Affordable Housing: Consumer Movements & Awareness

Dec 21, 2017 7:30 IST 498 reads,

Affordable Housing: The ‘Regularly New’ Arena of Consumer Movements

According to Philip Kotler and G. Armstrong, “Consumer Movement” is defined, "Consumerism is an organized movement of citizens and Government to impose the rights and powers of buyers in relation to sellers".

The word Consumerism includes, "Consumer" meaning the user or customer and "ism" meaning “movement", and hence, consumer movement is commonly known as "Consumerism”. Consumer Movement, the king in modern marketing, is on the top, as every attempt is made to ensure satisfaction and sovereignty of the consumer. Moreover, protecting the interests of consumers has become one of the paramount concerns in this movement which is also the basic idea behind the said movement. Another important objective of consumer movement is to initiate a fight for consumers against harmful and unsafe products produced by manufacturers and sold by traders. To meet the goal of a welfare state, government also holds the responsibility of framing policies and implementing them righteously. The government has a responsibility to set up Consumer Forums to meet out the objectives of Consumer Protection Act, 1986 (hereinafter referred to as ‘The Act’.

The Salient Features of the Act are as follows:

  • To provide better protection for consumers.
  • To provide setup of Consumer Councils.
  • To make awareness and provide consumer education.
  • No strict procedural rules.
  • No need of Lawyers to conduct case.
  • Provisions for appeal.
  • The doctrine of Caveat Emptor has been recognized and applied.

The single largest purchase that most of the consumers ever make is for a house they can call home. In the age of urbanization, the housing industry is developing expeditiously. Many Government initiated and controlled affordable housing projects have come up all across India in recent years. In this, the key players i.e. the builders, contractors, promoters, and developers, along with their agents are making most of this situation by deceiving people who contact them with a desire to buy a house or a plot of land. Therefore, the Act provides protection to housing industries as well. Moreover, section 6 of the said Act includes the term ‘service’ which includes ‘housing construction’.

Similar to any other industry, consumers play a crucial role in the management of affairs of this sector as well. Real Estate agents implement deals with the sole purpose of charming the consumers into buying what they sell. Therefore, consumers are prone to a lot of vulnerabilities. Consumers often look out for home loans and other options fulfill their desire of buying real estate. This creates multiple chances for some agents to indulge in certain malpractices at the cost of the safety of the consumers. They may sell the consumers a plot of land which is below the agreed standards by means of misrepresentation or deceiving advertisements. With the intention of making more money, such agents take advantage of the lack of knowledge on part of consumers.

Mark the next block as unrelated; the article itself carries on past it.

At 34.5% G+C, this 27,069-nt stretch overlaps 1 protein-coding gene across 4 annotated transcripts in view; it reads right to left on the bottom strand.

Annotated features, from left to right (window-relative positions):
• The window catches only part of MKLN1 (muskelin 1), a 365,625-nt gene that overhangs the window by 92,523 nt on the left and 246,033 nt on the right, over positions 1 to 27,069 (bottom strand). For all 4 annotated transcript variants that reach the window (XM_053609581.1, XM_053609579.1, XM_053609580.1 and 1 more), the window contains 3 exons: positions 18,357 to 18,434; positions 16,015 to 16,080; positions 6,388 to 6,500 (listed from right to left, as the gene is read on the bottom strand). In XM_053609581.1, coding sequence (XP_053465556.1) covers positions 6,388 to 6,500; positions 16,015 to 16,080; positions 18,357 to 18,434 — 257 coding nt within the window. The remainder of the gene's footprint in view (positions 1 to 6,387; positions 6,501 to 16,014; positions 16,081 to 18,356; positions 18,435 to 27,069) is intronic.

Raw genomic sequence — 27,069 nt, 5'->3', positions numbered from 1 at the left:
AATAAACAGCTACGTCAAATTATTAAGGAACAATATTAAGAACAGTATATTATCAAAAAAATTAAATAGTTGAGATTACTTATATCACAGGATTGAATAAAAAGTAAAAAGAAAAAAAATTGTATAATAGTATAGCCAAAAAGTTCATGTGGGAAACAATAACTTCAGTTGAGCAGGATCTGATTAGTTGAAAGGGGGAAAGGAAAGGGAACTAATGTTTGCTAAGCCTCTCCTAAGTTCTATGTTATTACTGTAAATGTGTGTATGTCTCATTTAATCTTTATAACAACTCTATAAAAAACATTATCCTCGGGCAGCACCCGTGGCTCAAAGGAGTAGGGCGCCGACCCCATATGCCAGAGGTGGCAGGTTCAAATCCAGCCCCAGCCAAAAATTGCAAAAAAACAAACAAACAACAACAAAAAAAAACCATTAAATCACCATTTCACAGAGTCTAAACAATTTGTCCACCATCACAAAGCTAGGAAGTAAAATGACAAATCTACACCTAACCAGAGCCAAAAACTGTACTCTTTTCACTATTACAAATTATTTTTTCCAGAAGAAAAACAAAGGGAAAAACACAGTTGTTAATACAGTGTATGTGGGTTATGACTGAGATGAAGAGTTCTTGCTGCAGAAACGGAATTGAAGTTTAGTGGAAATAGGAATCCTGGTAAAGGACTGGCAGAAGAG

The real estate industry is highly progressive in nature but it is also immensely unregulated and lacks the required ethics. The primary reason for this irregularity are the agents who are widely concerned with providing information which relates to themselves, and not the consumers. The same misleading information is given out to the Government and the consumers which hinder the benefit of the consumers. Thus the real estate buyers are prone to a higher degree of risk as compared to consumers in the sectors of the economy.

Consumers are given legal protection with respect to real estate sector by means of legislation such as Consumer Protection Act, 1986, Indian Contract Act, 1872, Specific Relief Act, 1963, Indian Penal Code, 1860 and Competition Act, 2002.

Consumers are given legal protection with respect to real estate sector by means of legislation such as Consumer Protection Act, 1986, Indian Contract Act, 1872, Specific Relief Act, 1963, Indian Penal Code, 1860 and Competition Act, 2002.

To epitomize, the consumers should know that for issues related to possession and allotment of the property, the Hon’ble Supreme Court of India and the National Commission have granted payment of interest up to 18% as compensation. Also, the rate of interest from allottees of land need to be charged on simple interest basis and not on a compound interest basis. Consumers have the right to claim compensation if the land allotted to them is of an inferior standard or defective. Consumers should be careful and should not fall for news and information provided them without any investigation. Proper investigation and verification of the source of the news will definitely keep them rightfully informed.

-By Shalika Satyawakta and Nimisha Nandan

Shalika Satyawakta, is a part of Central Legal Team of HFC-IIFL. Otherwise, she is a dreamer but also an idea architect and a teller of stories which will surely help you in understanding more about Indian Laws and its practices.

Nimisha Nandan, is a part of Central Legal Team HFC IIFL. When she commits something to write, she gets the same as a deal, as she enjoys this and it is a part of her hobbies.

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